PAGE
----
All Your Burning The Rings of Power Harfoot Questions, Answered
You may have a few questions while watching Amazon’s eye-wateringly expensive new series The Lord of the Rings: The Rings of Power. Why does so much of this remind me of a screensaver? Where’s Gandalf? Have the elves always been this attractive? Is that naked man who fell from the sky Gandalf? But here’s the real Middle-earth mystery: what the hell are harfoots, and why do they speak with Irish accents?
In the opening two episodes, which are out now on Amazon Prime, we traverse Middle-earth finding out what Galadriel and Elrond were up to thousands of years before Peter Jackson’s trilogy (mostly fighting evil and chatting to dwarves). By the time we land in the rural stretches of Middle-earth, where hobbits traditionally live, everything seems to be in its right place: they are a rustic bunch, who while away the time gathering berries, organising parties and looking to the skies for signs. That is, until they open their mouths and start calling each other harfoots.
Is a harfoot a hobbit?
Sort of. Harfoots are ancestors to the hobbits you know from the films, like Frodo, Samwise, Merry and Pippin. There are in fact three ancestral breeds of hobbits: harfoots, stoors, and falllohides. And while they all have differentiating features – fallohides never grew beards, for example – we only need to concern ourselves with harfoots for the time being. According to the source material, hobbits didn't get up to much in this age of Middle-earth.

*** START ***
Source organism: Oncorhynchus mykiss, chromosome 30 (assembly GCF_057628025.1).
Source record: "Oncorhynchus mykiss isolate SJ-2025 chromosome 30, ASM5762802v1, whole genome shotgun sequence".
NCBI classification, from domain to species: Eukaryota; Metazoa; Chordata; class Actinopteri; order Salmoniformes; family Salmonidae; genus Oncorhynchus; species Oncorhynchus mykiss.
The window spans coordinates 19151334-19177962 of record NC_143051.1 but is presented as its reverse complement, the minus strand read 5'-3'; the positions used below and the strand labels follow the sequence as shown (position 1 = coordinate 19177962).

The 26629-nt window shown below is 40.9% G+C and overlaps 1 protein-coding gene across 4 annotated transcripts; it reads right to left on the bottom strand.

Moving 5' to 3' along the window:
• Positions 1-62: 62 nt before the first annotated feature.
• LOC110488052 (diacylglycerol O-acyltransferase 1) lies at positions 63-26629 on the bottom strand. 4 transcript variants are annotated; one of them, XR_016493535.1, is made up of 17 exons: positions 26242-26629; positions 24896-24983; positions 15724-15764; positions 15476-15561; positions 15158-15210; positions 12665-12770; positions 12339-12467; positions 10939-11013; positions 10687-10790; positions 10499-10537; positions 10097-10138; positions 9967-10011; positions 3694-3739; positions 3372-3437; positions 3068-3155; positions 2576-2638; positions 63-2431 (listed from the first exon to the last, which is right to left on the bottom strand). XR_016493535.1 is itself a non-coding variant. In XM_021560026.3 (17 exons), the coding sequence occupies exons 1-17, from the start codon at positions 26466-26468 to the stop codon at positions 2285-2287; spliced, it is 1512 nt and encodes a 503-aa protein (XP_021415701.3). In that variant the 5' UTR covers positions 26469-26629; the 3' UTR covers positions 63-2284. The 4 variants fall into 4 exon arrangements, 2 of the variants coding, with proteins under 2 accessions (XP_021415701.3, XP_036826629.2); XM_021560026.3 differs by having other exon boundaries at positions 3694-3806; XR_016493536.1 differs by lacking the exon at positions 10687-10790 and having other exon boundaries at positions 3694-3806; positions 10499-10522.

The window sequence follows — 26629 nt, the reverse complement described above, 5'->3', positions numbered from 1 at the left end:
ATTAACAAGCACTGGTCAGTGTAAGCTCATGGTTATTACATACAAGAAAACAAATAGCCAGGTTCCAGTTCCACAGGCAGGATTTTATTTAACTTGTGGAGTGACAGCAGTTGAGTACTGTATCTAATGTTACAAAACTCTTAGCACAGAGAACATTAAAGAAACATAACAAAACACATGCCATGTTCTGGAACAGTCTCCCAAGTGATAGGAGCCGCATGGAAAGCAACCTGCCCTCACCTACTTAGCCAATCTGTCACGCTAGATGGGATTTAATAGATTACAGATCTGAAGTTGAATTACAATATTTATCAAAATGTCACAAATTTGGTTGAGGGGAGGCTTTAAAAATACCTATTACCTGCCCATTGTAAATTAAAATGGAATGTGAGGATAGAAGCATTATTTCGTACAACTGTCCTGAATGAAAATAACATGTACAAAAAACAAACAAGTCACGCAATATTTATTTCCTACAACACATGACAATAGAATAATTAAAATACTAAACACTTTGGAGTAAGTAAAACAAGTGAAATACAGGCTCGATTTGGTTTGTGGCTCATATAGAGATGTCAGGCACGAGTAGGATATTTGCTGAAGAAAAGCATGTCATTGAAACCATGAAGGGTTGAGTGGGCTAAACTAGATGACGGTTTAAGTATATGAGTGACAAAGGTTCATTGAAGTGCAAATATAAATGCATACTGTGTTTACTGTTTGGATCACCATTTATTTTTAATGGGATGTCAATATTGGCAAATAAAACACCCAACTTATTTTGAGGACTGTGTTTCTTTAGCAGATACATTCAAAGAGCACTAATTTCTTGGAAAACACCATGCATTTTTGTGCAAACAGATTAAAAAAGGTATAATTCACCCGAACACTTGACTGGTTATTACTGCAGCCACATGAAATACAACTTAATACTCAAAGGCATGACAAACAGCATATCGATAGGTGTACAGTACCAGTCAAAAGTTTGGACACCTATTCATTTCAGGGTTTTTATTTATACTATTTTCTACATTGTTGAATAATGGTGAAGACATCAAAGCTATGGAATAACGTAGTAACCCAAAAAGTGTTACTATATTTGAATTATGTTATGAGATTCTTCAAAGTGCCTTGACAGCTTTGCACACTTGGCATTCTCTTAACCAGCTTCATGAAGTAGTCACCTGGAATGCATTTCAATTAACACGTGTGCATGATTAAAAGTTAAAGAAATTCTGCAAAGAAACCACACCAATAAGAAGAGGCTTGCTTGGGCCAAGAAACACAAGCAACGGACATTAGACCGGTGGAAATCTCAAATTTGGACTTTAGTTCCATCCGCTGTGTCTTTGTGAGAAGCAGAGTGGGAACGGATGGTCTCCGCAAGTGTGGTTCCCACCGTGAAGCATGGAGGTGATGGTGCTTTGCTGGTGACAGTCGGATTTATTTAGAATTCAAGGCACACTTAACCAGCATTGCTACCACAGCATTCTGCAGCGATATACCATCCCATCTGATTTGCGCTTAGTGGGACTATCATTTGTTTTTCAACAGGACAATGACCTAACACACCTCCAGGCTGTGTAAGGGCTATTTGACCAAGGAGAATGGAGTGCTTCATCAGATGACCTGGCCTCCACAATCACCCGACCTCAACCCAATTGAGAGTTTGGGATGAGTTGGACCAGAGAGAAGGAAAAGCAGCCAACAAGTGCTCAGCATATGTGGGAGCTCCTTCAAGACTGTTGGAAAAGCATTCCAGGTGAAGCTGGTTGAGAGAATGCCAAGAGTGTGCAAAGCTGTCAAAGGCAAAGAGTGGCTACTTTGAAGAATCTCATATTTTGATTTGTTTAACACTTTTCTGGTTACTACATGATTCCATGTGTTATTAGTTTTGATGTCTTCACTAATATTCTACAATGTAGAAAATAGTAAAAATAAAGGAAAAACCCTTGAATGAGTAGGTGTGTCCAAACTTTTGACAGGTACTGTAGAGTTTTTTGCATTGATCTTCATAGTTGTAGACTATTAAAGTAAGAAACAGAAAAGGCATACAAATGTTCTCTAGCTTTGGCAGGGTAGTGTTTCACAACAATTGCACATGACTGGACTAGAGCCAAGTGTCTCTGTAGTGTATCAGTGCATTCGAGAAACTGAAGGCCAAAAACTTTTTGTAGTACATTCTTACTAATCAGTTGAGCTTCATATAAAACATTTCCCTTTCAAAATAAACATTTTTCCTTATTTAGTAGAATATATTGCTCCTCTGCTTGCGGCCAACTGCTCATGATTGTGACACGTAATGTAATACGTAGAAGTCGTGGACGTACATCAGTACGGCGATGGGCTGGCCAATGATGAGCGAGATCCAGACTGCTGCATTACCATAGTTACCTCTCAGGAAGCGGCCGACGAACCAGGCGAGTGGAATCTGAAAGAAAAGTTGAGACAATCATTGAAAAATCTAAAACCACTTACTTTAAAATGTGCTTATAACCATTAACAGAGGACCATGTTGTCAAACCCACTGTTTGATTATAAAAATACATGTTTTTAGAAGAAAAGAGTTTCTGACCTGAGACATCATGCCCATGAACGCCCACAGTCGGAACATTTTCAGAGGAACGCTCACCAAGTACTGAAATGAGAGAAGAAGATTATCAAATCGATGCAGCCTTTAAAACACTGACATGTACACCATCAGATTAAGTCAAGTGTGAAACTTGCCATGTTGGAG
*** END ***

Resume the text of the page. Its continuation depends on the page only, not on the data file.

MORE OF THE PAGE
The harfoots are a neat loophole for the show’s creators; they provide a more relatable way into the story than those snooty elves, and they could have done interesting things in this show’s timeline. The showrunners have been clear about going off-script, and there are brand-new characters in this show. In fact, this entire series is an inventive navigation of IP and licensing rights, and the harfoots are just one example of that.
Why do the harfoots have Irish accents?
Good question. J.R.R. Tolkien died in 1973 and so was not available to advise on Amazon’s new series, nor did he make it very clear how his characters should sound. Most audiences’ understanding of Middle-earth dialects probably stems from Peter Jackson’s films. We have elves (slightly posh English people), dwarves (Gimli had a Welsh accent) and hobbits (short creatures with a Midlands twang). That characterisation is as lazy as it is effective.
The show’s dialect coach, Leith McPherson, told Inverse that the harfoots have an “Irish base to their accent” but don’t sound as if they’ve grown up on a “particular cross street in Dublin”. She continued: “It’s familiar, but different. It’s not like an entirely new dialect never heard on Earth before, but it is intended to have an otherness.”
It is definitively a choice to make the simple-minded, rural folk of Middle-earth sound Irish. Should a show this expensive (the first season alone is set to cost $465 million) have maybe thought this through more? It's certainly going down as well as you think it might be in the shire (sorry, Ireland). Writing in The Irish Times, Ed Power notes: “The portrayal of ‘Irish’ characters as pre-industrial and childlike – simpletons, really – threads neatly into the Anglosphere’s rich tapestry of disdain for Celtic peoples.”
As the old adage goes: you don't get to a $500 million budget without making a few enemies.
From: Esquire UK